2. The hypothalamus coordination centre in the brain receives and processes the stimulus information and then organises a response by the effector - pituitary gland. 2. The hypothalamus coordination centre in the brain receives and processes the stimulus information and then organises a response by the effector - pituitary gland.
3. The effector, the pituitary gland, responds by releasing none or very little ADH - so less water is reabsorbed by the blood from the kidney tubules. This results in larger volumes of dilute urine - pale yellow colour. 3. The effector, the pituitary gland, responds by releasing more ADH into the blood stream - so more water is reabsorbed into the blood from the kidney tubules . This results in a smaller volume of concentrated urine - dark yellow colour.
4. The pituitary gland will carry on producing less of the ADH - the 'water reducing' response, as long as the coordination centre is stimulated by the receptors are saying ,too much water'. Eventually the correct water balance is reached. 4. The pituitary gland will carry on producing the increased ADH 'water increasing' response as long as the coordination centre is stimulated by the receptors are saying 'too little water'. Eventually the correct water balance is reached.
5. If the pituitary effector response is more than required, and the water content becomes too low, the receptors will detect this, and the negative feedback will stimulate the effectors to increase the water level (1. - 3. on the right). 5. The pituitary effector response is more than required, and the water content becomes too high, the receptors will detect this and the negative feedback will stimulate the effectors to decrease the water level (1. - 3. on the left).
This is all automatically done by the organism's complex control systems and enables the organism e.g. your body, to maintain as near as possible the 'ideal' water content of your body.

Schematic simplified diagram of the ADH negative feedback system for controlling the water content of the body.

Its all about getting the blood plasma concentration normalised.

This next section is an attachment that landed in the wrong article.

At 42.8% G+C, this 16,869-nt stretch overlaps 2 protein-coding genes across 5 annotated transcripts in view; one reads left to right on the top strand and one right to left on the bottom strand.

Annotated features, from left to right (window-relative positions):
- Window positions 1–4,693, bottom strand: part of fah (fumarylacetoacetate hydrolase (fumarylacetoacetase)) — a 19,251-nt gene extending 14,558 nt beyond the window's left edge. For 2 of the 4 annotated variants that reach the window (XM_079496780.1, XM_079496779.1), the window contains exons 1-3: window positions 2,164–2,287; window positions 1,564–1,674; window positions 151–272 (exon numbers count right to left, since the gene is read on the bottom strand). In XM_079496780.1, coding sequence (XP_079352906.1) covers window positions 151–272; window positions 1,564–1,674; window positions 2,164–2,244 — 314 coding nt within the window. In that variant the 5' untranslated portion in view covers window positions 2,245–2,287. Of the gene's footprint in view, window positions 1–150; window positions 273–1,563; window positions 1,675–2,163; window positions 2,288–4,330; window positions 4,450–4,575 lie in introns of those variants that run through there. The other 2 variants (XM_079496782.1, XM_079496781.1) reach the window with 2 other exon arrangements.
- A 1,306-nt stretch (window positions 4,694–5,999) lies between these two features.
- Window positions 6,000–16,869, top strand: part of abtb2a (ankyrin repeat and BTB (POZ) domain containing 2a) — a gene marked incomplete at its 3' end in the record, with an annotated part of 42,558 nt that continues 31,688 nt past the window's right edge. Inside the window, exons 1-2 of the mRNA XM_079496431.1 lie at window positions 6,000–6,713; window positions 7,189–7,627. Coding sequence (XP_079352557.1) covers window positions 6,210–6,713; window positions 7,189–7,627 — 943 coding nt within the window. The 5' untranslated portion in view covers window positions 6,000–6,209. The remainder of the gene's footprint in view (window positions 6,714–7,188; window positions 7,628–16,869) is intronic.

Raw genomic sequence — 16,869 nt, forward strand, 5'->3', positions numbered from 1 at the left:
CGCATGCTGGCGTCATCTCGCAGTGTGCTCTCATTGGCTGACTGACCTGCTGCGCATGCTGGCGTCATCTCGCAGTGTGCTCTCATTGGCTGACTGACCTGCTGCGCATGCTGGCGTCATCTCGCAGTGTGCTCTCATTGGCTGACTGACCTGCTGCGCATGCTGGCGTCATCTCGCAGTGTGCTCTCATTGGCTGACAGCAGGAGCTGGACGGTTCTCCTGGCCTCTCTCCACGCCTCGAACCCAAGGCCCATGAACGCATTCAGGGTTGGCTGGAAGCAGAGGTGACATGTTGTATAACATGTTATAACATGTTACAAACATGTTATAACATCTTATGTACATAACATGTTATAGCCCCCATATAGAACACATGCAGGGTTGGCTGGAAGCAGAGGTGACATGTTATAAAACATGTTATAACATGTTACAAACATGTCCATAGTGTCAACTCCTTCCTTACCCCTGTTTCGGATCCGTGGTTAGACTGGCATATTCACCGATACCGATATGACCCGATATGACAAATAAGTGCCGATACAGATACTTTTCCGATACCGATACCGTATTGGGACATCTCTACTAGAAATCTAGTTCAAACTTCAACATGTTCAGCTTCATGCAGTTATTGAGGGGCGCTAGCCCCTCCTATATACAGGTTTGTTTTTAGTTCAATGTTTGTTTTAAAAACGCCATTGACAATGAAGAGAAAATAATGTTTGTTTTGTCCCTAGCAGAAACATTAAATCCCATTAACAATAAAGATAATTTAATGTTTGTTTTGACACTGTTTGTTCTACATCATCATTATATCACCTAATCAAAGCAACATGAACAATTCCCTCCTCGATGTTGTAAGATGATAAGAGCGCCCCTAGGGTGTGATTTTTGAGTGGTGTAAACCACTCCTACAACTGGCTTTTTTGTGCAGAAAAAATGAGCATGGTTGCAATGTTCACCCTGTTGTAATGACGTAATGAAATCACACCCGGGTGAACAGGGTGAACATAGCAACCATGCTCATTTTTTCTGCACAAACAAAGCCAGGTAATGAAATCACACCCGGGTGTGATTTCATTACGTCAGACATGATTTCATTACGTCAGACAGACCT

A simple graphical representation of the body's 'water content' homeostasis mechanism.

(iv) Ion concentration and the feedback mechanism

If the concentration of sodium ions increases in the bloodstream, the concentration of water will fall.

Therefore, the brain detects that the blood needs more water.

More ADH is released so more water will be reabsorbed from the collecting ducts and the water content of the blood will rise.

This can happen when you eat 'salty' food (NaCl salt gives sodium ions), you may feel thirsty soon after if you haven't taken in enough water to be reabsorbed.

To much salt in your bloodstream is bad for you. It draws water out of cells by osmosis and a high salt diet is associated with high blood pressure.

Most experts think we have too much salt in our diet.

(v) Sweating and dehydration

Losing a significant amount of water can cause dehydration.

This most likely to happen in hot weather or after vigorous exercise - both result in sweating - loss of body fluid - mainly water containing salt (sodium chloride).

As we have described already, the reduction in water content is detected by receptors in the hypothalamus (osmoregulators).

The hypothalamus registers the change and instructs the pituitary gland to release more of the hormone ADH.

This instructs the kidneys to reabsorb more water so the volume of blood increases and a smaller volume of more concentrated urine is made.

At the same time, the brain triggers feelings of thirst when you are dehydrated.

Therefore your brain makes you want to drink more and hence restore the water content balance in your body.